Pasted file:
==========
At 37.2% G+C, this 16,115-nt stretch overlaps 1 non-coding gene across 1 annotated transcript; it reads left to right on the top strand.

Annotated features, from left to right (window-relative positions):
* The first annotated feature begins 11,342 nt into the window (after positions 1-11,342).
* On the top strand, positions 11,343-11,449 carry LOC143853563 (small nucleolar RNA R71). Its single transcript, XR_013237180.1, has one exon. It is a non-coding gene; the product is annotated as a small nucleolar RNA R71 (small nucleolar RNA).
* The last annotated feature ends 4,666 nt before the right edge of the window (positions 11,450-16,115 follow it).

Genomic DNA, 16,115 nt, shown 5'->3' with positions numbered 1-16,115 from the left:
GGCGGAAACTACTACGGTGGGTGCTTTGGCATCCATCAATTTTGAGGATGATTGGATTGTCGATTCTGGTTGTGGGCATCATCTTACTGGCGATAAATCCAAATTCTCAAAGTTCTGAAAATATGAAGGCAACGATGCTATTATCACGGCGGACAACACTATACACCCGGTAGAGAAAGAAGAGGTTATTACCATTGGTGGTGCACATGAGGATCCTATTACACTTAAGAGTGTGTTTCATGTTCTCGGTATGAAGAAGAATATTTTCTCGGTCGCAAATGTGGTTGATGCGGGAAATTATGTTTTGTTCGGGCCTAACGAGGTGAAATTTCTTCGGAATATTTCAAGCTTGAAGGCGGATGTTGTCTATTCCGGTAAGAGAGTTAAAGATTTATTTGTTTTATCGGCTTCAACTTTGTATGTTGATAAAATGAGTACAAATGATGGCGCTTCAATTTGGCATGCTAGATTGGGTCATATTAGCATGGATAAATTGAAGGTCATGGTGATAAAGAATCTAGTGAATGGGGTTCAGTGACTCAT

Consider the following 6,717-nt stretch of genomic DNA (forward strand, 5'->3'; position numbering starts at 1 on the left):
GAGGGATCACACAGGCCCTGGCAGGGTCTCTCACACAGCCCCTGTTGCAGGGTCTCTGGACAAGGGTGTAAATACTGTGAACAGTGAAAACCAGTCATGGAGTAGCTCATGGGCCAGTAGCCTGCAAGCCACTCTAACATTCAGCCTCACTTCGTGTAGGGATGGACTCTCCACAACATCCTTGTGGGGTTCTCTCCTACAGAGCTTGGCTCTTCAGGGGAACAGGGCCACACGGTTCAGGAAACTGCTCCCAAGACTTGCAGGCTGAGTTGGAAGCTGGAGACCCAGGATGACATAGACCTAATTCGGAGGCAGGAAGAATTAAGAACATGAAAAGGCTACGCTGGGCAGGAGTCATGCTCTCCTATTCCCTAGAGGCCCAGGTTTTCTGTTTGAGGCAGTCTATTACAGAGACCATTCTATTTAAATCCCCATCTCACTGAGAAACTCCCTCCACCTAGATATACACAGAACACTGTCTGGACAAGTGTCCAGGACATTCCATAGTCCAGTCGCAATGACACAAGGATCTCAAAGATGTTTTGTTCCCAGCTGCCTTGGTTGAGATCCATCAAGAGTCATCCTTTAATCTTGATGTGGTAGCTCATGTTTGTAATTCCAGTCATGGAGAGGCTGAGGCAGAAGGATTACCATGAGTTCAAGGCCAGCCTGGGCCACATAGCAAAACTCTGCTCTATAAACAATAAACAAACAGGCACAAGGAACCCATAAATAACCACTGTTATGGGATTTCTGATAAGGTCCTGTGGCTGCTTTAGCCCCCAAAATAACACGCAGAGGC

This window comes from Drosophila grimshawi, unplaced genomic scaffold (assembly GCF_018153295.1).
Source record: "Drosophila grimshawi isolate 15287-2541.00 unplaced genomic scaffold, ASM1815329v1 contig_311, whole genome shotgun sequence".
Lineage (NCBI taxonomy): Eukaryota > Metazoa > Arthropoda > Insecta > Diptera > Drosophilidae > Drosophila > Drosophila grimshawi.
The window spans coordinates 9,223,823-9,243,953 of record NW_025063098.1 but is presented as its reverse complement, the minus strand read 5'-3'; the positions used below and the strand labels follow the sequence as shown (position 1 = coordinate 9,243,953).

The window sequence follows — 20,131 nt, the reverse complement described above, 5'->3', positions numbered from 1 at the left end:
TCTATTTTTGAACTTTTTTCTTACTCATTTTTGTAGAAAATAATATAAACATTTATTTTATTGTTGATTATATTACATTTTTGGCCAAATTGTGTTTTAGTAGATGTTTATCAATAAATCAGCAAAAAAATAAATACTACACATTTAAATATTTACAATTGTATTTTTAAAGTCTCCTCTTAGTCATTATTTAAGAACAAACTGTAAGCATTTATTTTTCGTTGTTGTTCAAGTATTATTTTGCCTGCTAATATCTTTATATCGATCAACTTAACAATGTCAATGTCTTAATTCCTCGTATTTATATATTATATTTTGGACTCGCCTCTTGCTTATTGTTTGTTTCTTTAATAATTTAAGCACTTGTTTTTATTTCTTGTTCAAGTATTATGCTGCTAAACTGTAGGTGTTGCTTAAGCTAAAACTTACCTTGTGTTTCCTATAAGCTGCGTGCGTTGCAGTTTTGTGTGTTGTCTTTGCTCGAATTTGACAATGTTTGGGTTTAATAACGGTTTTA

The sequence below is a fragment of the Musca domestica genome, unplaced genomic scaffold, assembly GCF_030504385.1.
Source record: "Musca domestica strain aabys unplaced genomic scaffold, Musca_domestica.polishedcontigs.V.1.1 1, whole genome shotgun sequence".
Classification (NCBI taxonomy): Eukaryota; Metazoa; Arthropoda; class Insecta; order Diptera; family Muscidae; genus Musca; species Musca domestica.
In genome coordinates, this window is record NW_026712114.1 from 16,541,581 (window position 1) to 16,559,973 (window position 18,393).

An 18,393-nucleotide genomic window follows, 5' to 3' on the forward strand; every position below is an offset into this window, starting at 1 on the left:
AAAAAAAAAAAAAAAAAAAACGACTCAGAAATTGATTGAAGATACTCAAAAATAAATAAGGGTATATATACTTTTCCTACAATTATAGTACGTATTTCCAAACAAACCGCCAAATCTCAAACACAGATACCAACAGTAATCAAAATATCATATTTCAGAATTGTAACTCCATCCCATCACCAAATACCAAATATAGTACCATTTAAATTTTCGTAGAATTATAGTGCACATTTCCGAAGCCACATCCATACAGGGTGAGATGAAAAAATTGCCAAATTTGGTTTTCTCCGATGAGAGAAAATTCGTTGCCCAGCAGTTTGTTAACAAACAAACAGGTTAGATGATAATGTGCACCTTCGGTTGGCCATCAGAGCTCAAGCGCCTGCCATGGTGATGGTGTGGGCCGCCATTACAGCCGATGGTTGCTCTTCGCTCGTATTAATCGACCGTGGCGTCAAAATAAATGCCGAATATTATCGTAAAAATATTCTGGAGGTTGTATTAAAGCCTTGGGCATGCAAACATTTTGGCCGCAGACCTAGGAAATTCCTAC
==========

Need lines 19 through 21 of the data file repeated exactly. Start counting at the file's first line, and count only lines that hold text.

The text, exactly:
In genome coordinates, this window is record NW_026712114.1 from 16,541,581 (window position 1) to 16,559,973 (window position 18,393).

An 18,393-nucleotide genomic window follows, 5' to 3' on the forward strand; every position below is an offset into this window, starting at 1 on the left:
AAAAAAAAAAAAAAAAAAAACGACTCAGAAATTGATTGAAGATACTCAAAAATAAATAAGGGTATATATACTTTTCCTACAATTATAGTACGTATTTCCAAACAAACCGCCAAATCTCAAACACAGATACCAACAGTAATCAAAATATCATATTTCAGAATTGTAACTCCATCCCATCACCAAATACCAAATATAGTACCATTTAAATTTTCGTAGAATTATAGTGCACATTTCCGAAGCCACATCCATACAGGGTGAGATGAAAAAATTGCCAAATTTGGTTTTCTCCGATGAGAGAAAATTCGTTGCCCAGCAGTTTGTTAACAAACAAACAGGTTAGATGATAATGTGCACCTTCGGTTGGCCATCAGAGCTCAAGCGCCTGCCATGGTGATGGTGTGGGCCGCCATTACAGCCGATGGTTGCTCTTCGCTCGTATTAATCGACCGTGGCGTCAAAATAAATGCCGAATATTATCGTAAAAATATTCTGGAGGTTGTATTAAAGCCTTGGGCATGCAAACATTTTGGCCGCAGACCTAGGAAATTCCTAC